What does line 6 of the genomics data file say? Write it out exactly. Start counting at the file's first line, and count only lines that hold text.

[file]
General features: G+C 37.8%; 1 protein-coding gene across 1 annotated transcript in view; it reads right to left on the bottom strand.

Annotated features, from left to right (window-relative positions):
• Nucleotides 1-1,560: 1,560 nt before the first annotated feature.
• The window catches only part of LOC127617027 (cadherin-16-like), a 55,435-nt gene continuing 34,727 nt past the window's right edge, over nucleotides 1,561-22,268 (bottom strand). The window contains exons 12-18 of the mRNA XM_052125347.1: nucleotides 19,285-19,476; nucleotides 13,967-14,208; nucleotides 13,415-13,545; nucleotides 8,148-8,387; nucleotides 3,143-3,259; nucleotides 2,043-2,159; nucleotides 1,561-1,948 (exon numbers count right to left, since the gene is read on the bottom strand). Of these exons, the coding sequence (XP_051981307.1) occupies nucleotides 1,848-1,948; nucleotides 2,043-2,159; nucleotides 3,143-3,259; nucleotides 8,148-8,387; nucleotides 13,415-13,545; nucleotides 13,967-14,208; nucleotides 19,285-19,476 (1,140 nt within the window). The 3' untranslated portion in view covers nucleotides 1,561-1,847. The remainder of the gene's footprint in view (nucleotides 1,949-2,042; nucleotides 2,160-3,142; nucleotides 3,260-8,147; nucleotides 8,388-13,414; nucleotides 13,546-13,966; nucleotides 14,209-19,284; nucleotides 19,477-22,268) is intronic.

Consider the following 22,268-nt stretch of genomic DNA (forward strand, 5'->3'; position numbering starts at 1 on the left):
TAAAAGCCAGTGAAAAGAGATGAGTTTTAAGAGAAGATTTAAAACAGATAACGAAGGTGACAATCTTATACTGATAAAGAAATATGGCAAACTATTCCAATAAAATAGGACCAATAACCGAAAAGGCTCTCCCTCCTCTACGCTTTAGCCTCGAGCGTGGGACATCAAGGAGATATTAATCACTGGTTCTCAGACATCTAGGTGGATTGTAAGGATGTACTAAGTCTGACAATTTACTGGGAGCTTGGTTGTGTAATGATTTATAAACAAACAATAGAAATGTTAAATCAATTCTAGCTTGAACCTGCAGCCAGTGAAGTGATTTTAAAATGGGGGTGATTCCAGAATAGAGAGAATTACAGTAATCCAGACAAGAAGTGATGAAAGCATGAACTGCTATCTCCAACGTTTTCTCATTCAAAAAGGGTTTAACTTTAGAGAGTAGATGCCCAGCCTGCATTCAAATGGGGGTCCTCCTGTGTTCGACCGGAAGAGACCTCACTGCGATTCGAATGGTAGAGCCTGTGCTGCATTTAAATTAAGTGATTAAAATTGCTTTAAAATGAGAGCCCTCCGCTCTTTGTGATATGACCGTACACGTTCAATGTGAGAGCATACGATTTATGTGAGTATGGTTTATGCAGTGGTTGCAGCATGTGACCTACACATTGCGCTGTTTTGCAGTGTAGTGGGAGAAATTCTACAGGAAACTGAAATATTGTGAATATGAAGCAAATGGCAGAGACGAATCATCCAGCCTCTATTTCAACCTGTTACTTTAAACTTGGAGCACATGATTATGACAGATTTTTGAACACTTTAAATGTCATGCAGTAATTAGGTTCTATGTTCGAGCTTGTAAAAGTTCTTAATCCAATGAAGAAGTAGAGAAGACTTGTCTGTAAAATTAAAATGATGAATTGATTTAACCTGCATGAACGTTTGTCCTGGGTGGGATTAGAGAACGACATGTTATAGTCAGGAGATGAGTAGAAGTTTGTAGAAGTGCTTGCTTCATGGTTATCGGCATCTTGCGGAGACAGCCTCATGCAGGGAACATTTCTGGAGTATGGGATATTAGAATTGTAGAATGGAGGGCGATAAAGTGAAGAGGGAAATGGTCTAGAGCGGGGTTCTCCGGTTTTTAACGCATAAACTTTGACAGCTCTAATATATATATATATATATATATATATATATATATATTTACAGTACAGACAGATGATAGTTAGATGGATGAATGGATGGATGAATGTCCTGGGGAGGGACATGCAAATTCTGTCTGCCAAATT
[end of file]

TAAAAGCCAGTGAAAAGAGATGAGTTTTAAGAGAAGATTTAAAACAGATAACGAAGGTGACAATCTTATACTGATAAAGAAATATGGCAAACTATTCCAATAAAATAGGACCAATAACCGAAAAGGCTCTCCCTCCTCTACGCTTTAGCCTCGAGCGTGGGACATCAAGGAGATATTAATCACTGGTTCTCAGACATCTAGGTGGATTGTAAGGATGTACTAAGTCTGACAATTTACTGGGAGCTTGGTTGTGTAATGATTTATAAACAAACAATAGAAATGTTAAATCAATTCTAGCTTGAACCTGCAGCCAGTGAAGTGATTTTAAAATGGGGGTGATTCCAGAATAGAGAGAATTACAGTAATCCAGACAAGAAGTGATGAAAGCATGAACTGCTATCTCCAACGTTTTCTCATTCAAAAAGGGTTTAACTTTAGAGAGTAGATGCCCAGCCTGCATTCAAATGGGGGTCCTCCTGTGTTCGACCGGAAGAGACCTCACTGCGATTCGAATGGTAGAGCCTGTGCTGCATTTAAATTAAGTGATTAAAATTGCTTTAAAATGAGAGCCCTCCGCTCTTTGTGATATGACCGTACACGTTCAATGTGAGAGCATACGATTTATGTGAGTATGGTTTATGCAGTGGTTGCAGCATGTGACCTACACATTGCGCTGTTTTGCAGTGTAGTGGGAGAAATTCTACAGGAAACTGAAATATTGTGAATATGAAGCAAATGGCAGAGACGAATCATCCAGCCTCTATTTCAACCTGTTACTTTAAACTTGGAGCACATGATTATGACAGATTTTTGAACACTTTAAATGTCATGCAGTAATTAGGTTCTATGTTCGAGCTTGTAAAAGTTCTTAATCCAATGAAGAAGTAGAGAAGACTTGTCTGTAAAATTAAAATGATGAATTGATTTAACCTGCATGAACGTTTGTCCTGGGTGGGATTAGAGAACGACATGTTATAGTCAGGAGATGAGTAGAAGTTTGTAGAAGTGCTTGCTTCATGGTTATCGGCATCTTGCGGAGACAGCCTCATGCAGGGAACATTTCTGGAGTATGGGATATTAGAATTGTAGAATGGAGGGCGATAAAGTGAAGAGGGAAATGGTCTAGAGCGGGGTTCTCCGGTTTTTAACGCATAAACTTTGACAGCTCTAATATATATATATATATATATATATATATATATATATTTACAGTACAGACAGATGATAGTTAGATGGATGAATGGATGGATGAATGTCCTGGGGAGGGACATGCAAATTCTGTCTGCCAAATT